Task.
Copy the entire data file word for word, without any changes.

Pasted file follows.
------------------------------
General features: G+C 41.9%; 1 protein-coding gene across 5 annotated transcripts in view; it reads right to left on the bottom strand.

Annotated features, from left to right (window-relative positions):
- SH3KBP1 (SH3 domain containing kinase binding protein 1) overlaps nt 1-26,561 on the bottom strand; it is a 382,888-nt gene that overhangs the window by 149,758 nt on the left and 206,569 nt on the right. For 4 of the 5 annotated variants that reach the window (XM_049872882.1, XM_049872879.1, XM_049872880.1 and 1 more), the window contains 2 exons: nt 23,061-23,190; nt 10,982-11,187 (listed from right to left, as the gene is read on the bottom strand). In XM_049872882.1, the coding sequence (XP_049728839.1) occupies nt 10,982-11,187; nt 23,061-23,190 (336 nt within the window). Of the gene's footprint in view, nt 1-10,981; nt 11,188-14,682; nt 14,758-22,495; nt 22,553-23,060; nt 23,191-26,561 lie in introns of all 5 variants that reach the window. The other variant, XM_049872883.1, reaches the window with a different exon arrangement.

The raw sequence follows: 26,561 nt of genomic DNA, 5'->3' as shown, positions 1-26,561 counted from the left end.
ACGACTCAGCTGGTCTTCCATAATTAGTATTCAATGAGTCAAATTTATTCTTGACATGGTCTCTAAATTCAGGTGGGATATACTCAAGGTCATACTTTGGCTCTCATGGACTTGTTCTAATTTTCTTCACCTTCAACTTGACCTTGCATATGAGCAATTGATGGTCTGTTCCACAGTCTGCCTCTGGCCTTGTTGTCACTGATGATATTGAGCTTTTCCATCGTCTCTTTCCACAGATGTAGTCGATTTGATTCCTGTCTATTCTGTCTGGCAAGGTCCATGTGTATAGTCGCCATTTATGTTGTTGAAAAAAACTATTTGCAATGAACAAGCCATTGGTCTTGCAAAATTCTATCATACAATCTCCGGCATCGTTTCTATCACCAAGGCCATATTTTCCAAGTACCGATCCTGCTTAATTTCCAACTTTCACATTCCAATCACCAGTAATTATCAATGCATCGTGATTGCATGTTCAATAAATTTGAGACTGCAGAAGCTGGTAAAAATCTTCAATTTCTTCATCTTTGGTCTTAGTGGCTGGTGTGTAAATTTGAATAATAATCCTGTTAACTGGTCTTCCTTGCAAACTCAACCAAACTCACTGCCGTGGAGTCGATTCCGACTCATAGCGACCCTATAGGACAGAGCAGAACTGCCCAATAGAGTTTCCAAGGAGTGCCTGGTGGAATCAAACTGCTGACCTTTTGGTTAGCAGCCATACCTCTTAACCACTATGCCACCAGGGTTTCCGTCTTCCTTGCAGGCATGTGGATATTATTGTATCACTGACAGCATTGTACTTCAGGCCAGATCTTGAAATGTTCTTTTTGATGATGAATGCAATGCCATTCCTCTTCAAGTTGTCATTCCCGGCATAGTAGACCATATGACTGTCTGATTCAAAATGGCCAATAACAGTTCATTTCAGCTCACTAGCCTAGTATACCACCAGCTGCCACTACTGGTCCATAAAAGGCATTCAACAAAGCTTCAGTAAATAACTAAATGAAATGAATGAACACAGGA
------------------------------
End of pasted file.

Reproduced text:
General features: G+C 41.9%; 1 protein-coding gene across 5 annotated transcripts in view; it reads right to left on the bottom strand.

Annotated features, from left to right (window-relative positions):
- SH3KBP1 (SH3 domain containing kinase binding protein 1) overlaps nt 1-26,561 on the bottom strand; it is a 382,888-nt gene that overhangs the window by 149,758 nt on the left and 206,569 nt on the right. For 4 of the 5 annotated variants that reach the window (XM_049872882.1, XM_049872879.1, XM_049872880.1 and 1 more), the window contains 2 exons: nt 23,061-23,190; nt 10,982-11,187 (listed from right to left, as the gene is read on the bottom strand). In XM_049872882.1, the coding sequence (XP_049728839.1) occupies nt 10,982-11,187; nt 23,061-23,190 (336 nt within the window). Of the gene's footprint in view, nt 1-10,981; nt 11,188-14,682; nt 14,758-22,495; nt 22,553-23,060; nt 23,191-26,561 lie in introns of all 5 variants that reach the window. The other variant, XM_049872883.1, reaches the window with a different exon arrangement.

The raw sequence follows: 26,561 nt of genomic DNA, 5'->3' as shown, positions 1-26,561 counted from the left end.
ACGACTCAGCTGGTCTTCCATAATTAGTATTCAATGAGTCAAATTTATTCTTGACATGGTCTCTAAATTCAGGTGGGATATACTCAAGGTCATACTTTGGCTCTCATGGACTTGTTCTAATTTTCTTCACCTTCAACTTGACCTTGCATATGAGCAATTGATGGTCTGTTCCACAGTCTGCCTCTGGCCTTGTTGTCACTGATGATATTGAGCTTTTCCATCGTCTCTTTCCACAGATGTAGTCGATTTGATTCCTGTCTATTCTGTCTGGCAAGGTCCATGTGTATAGTCGCCATTTATGTTGTTGAAAAAAACTATTTGCAATGAACAAGCCATTGGTCTTGCAAAATTCTATCATACAATCTCCGGCATCGTTTCTATCACCAAGGCCATATTTTCCAAGTACCGATCCTGCTTAATTTCCAACTTTCACATTCCAATCACCAGTAATTATCAATGCATCGTGATTGCATGTTCAATAAATTTGAGACTGCAGAAGCTGGTAAAAATCTTCAATTTCTTCATCTTTGGTCTTAGTGGCTGGTGTGTAAATTTGAATAATAATCCTGTTAACTGGTCTTCCTTGCAAACTCAACCAAACTCACTGCCGTGGAGTCGATTCCGACTCATAGCGACCCTATAGGACAGAGCAGAACTGCCCAATAGAGTTTCCAAGGAGTGCCTGGTGGAATCAAACTGCTGACCTTTTGGTTAGCAGCCATACCTCTTAACCACTATGCCACCAGGGTTTCCGTCTTCCTTGCAGGCATGTGGATATTATTGTATCACTGACAGCATTGTACTTCAGGCCAGATCTTGAAATGTTCTTTTTGATGATGAATGCAATGCCATTCCTCTTCAAGTTGTCATTCCCGGCATAGTAGACCATATGACTGTCTGATTCAAAATGGCCAATAACAGTTCATTTCAGCTCACTAGCCTAGTATACCACCAGCTGCCACTACTGGTCCATAAAAGGCATTCAACAAAGCTTCAGTAAATAACTAAATGAAATGAATGAACACAGGA